Finding SCC’s market price | Inquirer Business

Finding SCC’s market price

/ 09:30 PM May 23, 2011

MANILA, Philippines—Semirara Mining Corp. (SCC) is obviously among those listed issues whose share prices had literally traded across the price range of the trading board since it was listed—an exceptional market performance that makes SCC an attractive “Buy” for many till today.

In 2002, SCC was recorded to have traded at P0.40 a share only on small volume. It gradually traded actively as it turned to equity funding to finance its fast-growing operations.


Between 2008 and 2010, SCC shares hit a low of P29.50 and a high of P193. By March 22, 2011, it reached a high of P244 a share.

As of the end of trading last week, it closed at P222.80 on the back of a company disclosure made last April 7 that SCC was declaring a cash dividend equivalent to P10 a share for stockholders of record as of May 27, 2011, payable on June 22, 2011.


By the way, the “ex-date” of the cash dividend is today, May 24, which would mean that it is too late for you to buy SCC shares to be entitled to the P10 cash dividend.


SCC obtained from the government the operating contract to explore, develop and mine the coal resources on Semirara Island in Caluya, Antique.

It has been producing a sub-bituminous coal that is appropriate for use in a wide range of combustion facilities and is paying the government an annual royalty equivalent to 30 percent of gross revenues less allowable expenses or a minimum of 3 percent of gross revenue.

On the basis of a study in 2004 by third-party Minarco Asia Pacific Pty Ltd., the Panian mine was estimated to have a recoverable coal reserves equivalent to 52.1 million tons, which was said to be “enough to support the company’s target coal production rates for at least 10 years.”

Based on further studies conducted in 2006, the Panian mine may have longer economic life as about 62 million metric tons of coal were classified as “measured and confirmed,” and about 24.5 million and 6 million metric tons were additionally categorized as “indicated and inferred,” respectively.

In February 2005, new additional shares of 46.9 million shares of SCC were issued in an international public offering “to fully pay its restructured local and foreign debts, update trade accounts and royalties to the DoE, [and] pay the required down payments for new mining equipment programmed for its modernization and expansion to augment production capacity.”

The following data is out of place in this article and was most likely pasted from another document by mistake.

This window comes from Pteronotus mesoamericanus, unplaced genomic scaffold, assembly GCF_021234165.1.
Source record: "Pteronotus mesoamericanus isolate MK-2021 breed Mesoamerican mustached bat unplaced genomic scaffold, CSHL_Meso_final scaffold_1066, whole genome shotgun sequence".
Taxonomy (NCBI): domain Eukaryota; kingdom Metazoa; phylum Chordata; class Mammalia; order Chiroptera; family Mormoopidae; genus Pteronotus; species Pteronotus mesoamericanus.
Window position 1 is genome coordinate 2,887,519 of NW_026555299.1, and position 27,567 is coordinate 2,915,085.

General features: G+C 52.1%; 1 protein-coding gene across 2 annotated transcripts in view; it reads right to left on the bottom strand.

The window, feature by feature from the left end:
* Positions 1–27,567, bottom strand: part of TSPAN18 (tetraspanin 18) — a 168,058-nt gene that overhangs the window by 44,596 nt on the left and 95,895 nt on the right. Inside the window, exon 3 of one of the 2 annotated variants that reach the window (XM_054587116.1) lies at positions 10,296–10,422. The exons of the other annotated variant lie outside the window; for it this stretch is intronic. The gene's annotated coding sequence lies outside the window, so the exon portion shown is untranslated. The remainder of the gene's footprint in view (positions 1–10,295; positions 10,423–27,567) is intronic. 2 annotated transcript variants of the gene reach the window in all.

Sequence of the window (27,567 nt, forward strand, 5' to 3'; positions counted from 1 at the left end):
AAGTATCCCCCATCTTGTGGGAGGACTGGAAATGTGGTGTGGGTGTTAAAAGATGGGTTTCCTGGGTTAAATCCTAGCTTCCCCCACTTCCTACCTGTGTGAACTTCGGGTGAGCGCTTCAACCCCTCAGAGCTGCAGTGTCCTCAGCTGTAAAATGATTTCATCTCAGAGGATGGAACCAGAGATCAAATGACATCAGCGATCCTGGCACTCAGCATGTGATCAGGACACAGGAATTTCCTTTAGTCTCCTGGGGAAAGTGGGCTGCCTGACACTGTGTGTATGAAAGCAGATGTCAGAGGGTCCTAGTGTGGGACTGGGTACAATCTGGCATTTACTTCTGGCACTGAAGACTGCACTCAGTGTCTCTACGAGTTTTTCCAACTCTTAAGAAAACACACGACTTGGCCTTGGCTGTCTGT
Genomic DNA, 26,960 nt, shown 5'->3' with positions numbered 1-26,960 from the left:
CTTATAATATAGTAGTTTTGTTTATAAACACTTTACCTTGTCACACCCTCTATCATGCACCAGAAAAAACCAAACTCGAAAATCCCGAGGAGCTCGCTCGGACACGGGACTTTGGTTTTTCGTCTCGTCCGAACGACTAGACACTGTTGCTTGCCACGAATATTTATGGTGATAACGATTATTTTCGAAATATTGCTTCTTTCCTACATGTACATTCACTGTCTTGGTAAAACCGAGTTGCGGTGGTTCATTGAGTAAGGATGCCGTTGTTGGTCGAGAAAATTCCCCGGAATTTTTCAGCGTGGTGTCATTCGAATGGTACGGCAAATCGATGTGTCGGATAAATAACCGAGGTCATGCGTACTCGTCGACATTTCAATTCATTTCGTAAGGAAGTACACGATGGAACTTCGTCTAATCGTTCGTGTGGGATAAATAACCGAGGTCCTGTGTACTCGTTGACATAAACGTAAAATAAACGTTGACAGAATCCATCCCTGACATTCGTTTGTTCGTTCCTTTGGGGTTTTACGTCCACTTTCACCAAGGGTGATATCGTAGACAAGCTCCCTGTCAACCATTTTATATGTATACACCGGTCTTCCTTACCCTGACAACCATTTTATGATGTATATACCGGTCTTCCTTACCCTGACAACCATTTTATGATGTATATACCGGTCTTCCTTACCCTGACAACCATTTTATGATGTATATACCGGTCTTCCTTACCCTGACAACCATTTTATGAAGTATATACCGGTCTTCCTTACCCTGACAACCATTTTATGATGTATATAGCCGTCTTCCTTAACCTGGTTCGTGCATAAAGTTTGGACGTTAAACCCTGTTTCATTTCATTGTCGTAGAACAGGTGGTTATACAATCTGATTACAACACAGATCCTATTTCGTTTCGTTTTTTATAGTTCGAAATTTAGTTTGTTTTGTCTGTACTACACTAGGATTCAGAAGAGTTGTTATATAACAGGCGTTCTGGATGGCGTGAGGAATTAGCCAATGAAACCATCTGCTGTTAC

In the same public offering, DMC Holdings Inc. (DMC) sold approximately 58.2 million shares that brought down its shareholdings to 60 percent from 94.51 percent.

In June 2010, by way of stock rights offering, SCC offered for subscription some 59.4 million shares to eligible existing stockholders at the ratio of one for every five (1:5) shares owned as of the record date of July 1, 2010, to raise further funds to pursue corporate expansion plans.

Financial performance

Owing to improved coal production and full-year operation of its power business in 2010, the net income of SCC jumped to P3.95 billion on consolidated sales or revenues amounting to P22.9 billion, broken down into P14.24 billion from coal sales and P8.66 billion from energy revenues.

This was equivalent to a 114-percent increase in the company’s net income for 2009 amounting to P1.85 billion from consolidated revenues of P11.94 billion.

The increase in net income was also boosted by the significant improvement in realized gross profit to 30.54 percent from 21.78 percent of consolidated sales.

This, in turn, resulted in a change in the ratio of net income to sales to 17.3 percent in 2010 from 15.5 percent in 2009, for an improvement of 11.6 percent.

Bottom-line spin

With its successful diversification into the energy sector, SCC has weaned itself from its precarious business model of depending on a single customer.

In the process, it has made the energy sector its next source of major growth. This will come from the planned construction of a 600-megawatt power plant in Batangas in addition to the rehabilitation of the Calaca coal-fired power plant by the first quarter of next year which is projected to increase operating capacity by 30 percent this year and 90 percent next year. (In 2009, the plant generated 1.6 billion kilowatt-hours.)

Along with the improvement of its excavating capacity for its mining business (from 60.3 million bank cubic meters, or bcm, in 2009 to 70 million bcm), estimated consolidated net earnings for 2011 will grow to P5.34 billion or P16.58 earnings per share (EPS). This will increase to about P7.1 billion in 2012 or P19.89 EPS.

Is it worth, then, picking up SCC at the current market price of P222.80 a share?

As is often said, “Finding a great company is only half of the investment process—the other half is assessing how much a company is worth.” A stock’s price must have a good “margin of safety” as Ben Graham adds. (He conceived of the margin of safety in picking stocks and assessing the worth of a company.) This is because, according to him, “if the price you pay for a stock is too high, your investment returns will likely be disappointing.”

The estimated net earnings of SCC for 2011 amounts about 13.44 times P/E at the current market price of P222.80 a share, which in turn is just about equal to the prevailing average P/E ratio of the market.

But on the basis of its estimated net earnings of P19.89 a share for 2012, this will come to about 11.20 times P/E—a price with a margin of safety of 20 percent, which is just about the margin of safety recommended by most seasoned investors following Ben Graham’s concept.

You may reach the Market Rider at [email protected] or directly at

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TAGS: mining, Mining and quarrying, Semirara Mining, stocks
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